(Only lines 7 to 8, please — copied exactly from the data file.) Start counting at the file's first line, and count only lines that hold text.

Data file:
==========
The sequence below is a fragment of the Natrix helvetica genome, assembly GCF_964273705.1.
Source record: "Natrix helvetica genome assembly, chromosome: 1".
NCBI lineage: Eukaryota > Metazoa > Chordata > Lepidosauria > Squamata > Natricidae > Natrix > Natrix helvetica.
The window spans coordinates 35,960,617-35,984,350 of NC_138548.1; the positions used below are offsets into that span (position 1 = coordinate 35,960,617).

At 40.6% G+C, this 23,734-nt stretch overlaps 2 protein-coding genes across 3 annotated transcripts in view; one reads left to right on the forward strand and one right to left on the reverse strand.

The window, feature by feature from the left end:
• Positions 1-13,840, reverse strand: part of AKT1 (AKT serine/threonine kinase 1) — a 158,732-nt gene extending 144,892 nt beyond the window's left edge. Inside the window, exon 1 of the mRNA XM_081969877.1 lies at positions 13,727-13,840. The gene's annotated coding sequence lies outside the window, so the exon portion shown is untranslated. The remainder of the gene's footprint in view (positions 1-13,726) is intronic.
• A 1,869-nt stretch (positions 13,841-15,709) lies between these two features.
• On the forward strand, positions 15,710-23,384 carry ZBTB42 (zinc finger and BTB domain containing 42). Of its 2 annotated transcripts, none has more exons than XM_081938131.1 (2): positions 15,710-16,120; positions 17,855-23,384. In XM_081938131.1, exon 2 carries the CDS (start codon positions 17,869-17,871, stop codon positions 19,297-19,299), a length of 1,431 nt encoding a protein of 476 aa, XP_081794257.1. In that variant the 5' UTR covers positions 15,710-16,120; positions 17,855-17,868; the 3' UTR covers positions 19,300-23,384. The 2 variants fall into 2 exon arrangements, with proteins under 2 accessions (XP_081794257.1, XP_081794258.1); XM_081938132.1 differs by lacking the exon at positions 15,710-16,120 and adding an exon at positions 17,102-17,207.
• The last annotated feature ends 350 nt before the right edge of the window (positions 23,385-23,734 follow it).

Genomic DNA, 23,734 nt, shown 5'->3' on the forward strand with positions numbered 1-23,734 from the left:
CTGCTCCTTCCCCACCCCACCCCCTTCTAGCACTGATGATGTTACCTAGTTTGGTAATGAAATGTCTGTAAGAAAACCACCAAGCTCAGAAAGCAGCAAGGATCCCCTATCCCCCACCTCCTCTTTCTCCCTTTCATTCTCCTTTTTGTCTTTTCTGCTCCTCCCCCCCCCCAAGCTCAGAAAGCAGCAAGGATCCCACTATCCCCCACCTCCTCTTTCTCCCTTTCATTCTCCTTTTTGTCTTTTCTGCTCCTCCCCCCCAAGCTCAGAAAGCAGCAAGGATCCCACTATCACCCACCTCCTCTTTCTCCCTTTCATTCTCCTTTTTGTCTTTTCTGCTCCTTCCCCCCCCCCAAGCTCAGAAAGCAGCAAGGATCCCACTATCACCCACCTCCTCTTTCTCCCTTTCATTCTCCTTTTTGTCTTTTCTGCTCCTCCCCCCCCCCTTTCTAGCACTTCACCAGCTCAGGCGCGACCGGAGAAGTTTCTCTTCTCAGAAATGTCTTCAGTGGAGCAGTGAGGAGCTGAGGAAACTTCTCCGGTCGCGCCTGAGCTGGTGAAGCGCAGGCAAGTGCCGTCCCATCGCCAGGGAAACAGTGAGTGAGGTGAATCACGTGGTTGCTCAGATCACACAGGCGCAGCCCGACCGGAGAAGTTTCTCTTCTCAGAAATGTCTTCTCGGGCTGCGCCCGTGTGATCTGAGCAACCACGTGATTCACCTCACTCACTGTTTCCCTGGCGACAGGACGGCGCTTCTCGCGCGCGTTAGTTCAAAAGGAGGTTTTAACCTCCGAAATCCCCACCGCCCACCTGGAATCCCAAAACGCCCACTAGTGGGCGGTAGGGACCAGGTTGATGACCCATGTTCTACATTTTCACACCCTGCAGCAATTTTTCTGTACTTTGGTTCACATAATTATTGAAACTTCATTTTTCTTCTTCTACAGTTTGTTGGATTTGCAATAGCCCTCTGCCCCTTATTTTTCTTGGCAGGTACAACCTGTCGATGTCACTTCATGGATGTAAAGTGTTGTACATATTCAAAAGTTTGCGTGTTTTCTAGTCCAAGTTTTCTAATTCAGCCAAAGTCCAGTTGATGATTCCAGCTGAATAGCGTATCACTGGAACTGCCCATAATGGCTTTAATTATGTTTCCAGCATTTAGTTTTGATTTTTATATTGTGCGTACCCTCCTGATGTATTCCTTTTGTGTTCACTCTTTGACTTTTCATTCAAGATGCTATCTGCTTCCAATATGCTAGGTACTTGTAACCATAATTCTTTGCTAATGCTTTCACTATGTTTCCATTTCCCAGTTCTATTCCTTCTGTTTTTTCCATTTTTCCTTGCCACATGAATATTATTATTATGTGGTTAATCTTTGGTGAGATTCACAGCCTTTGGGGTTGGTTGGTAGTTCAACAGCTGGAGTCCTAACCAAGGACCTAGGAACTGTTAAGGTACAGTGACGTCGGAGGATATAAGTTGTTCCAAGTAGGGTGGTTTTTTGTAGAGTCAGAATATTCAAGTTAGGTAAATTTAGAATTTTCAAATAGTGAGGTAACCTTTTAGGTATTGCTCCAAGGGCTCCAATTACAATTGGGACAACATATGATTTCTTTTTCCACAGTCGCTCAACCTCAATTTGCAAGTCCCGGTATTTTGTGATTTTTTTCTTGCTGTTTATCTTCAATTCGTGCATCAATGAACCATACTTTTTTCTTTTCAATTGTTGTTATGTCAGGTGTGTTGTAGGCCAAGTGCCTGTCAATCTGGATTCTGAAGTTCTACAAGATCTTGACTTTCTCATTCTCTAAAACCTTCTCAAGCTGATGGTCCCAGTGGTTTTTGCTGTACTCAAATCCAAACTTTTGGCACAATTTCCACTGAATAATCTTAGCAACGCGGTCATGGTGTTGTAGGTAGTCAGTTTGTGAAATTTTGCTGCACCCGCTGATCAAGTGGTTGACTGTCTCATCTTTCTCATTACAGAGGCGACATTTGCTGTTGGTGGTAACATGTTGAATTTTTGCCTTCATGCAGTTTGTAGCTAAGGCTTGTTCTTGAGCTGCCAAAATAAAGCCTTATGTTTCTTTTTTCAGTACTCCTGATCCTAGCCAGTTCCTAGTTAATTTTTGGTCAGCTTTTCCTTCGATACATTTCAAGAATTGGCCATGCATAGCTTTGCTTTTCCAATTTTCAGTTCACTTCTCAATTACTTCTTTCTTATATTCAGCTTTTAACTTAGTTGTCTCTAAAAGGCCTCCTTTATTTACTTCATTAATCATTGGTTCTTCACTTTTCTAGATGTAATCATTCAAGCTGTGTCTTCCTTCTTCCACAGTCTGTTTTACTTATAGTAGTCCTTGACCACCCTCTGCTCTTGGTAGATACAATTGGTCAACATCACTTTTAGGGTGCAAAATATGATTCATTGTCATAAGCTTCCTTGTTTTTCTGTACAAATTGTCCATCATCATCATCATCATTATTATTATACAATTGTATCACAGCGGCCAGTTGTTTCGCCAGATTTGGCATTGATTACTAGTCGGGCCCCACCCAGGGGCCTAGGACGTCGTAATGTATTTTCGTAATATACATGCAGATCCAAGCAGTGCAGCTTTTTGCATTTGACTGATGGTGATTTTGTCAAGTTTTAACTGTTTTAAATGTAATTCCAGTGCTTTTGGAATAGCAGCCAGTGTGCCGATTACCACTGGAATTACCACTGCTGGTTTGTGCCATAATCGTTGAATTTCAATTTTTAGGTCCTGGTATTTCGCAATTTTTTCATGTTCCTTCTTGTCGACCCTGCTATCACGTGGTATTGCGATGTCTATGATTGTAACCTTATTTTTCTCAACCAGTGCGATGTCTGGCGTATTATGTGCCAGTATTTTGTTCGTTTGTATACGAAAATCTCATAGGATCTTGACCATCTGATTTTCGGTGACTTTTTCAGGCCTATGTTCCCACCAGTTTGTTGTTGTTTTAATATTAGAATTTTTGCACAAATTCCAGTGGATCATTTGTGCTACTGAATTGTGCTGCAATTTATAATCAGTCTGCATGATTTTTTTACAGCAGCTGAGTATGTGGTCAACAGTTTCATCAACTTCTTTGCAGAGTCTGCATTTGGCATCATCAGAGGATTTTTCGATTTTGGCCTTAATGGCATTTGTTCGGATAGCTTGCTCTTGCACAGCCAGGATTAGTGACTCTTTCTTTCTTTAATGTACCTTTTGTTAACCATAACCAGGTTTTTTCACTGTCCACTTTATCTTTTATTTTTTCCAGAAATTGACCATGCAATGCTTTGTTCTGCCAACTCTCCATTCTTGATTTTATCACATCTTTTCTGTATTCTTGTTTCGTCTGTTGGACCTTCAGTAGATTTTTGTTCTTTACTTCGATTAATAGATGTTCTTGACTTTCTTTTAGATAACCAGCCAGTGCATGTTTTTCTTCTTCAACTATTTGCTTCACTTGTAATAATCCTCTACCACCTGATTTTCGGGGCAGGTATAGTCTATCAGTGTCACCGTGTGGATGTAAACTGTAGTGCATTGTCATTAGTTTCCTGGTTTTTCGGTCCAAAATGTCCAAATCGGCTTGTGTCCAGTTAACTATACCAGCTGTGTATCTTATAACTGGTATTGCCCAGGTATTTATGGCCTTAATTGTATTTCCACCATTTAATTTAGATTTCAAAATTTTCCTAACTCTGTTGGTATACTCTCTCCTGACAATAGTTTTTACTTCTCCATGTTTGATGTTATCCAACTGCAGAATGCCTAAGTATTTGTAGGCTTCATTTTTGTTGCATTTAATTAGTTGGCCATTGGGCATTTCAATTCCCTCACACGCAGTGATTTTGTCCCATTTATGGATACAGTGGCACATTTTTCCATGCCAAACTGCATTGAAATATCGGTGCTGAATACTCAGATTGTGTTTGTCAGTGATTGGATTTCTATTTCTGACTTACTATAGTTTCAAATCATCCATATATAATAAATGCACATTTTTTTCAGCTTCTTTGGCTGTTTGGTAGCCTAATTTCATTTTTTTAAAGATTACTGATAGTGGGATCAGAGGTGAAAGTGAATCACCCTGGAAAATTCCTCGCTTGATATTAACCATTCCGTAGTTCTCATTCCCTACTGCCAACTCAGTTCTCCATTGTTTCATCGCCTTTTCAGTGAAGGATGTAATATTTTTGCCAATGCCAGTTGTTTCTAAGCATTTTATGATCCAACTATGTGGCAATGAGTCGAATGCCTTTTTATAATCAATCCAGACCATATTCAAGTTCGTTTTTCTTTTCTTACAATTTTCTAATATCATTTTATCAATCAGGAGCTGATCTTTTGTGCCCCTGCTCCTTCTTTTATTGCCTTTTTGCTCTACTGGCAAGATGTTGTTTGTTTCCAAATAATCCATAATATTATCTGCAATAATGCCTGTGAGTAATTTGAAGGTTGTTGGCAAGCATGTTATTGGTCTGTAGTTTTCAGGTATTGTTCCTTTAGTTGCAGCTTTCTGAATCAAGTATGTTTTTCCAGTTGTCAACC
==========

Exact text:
• Positions 1-13,840, reverse strand: part of AKT1 (AKT serine/threonine kinase 1) — a 158,732-nt gene extending 144,892 nt beyond the window's left edge. Inside the window, exon 1 of the mRNA XM_081969877.1 lies at positions 13,727-13,840. The gene's annotated coding sequence lies outside the window, so the exon portion shown is untranslated. The remainder of the gene's footprint in view (positions 1-13,726) is intronic.
• A 1,869-nt stretch (positions 13,841-15,709) lies between these two features.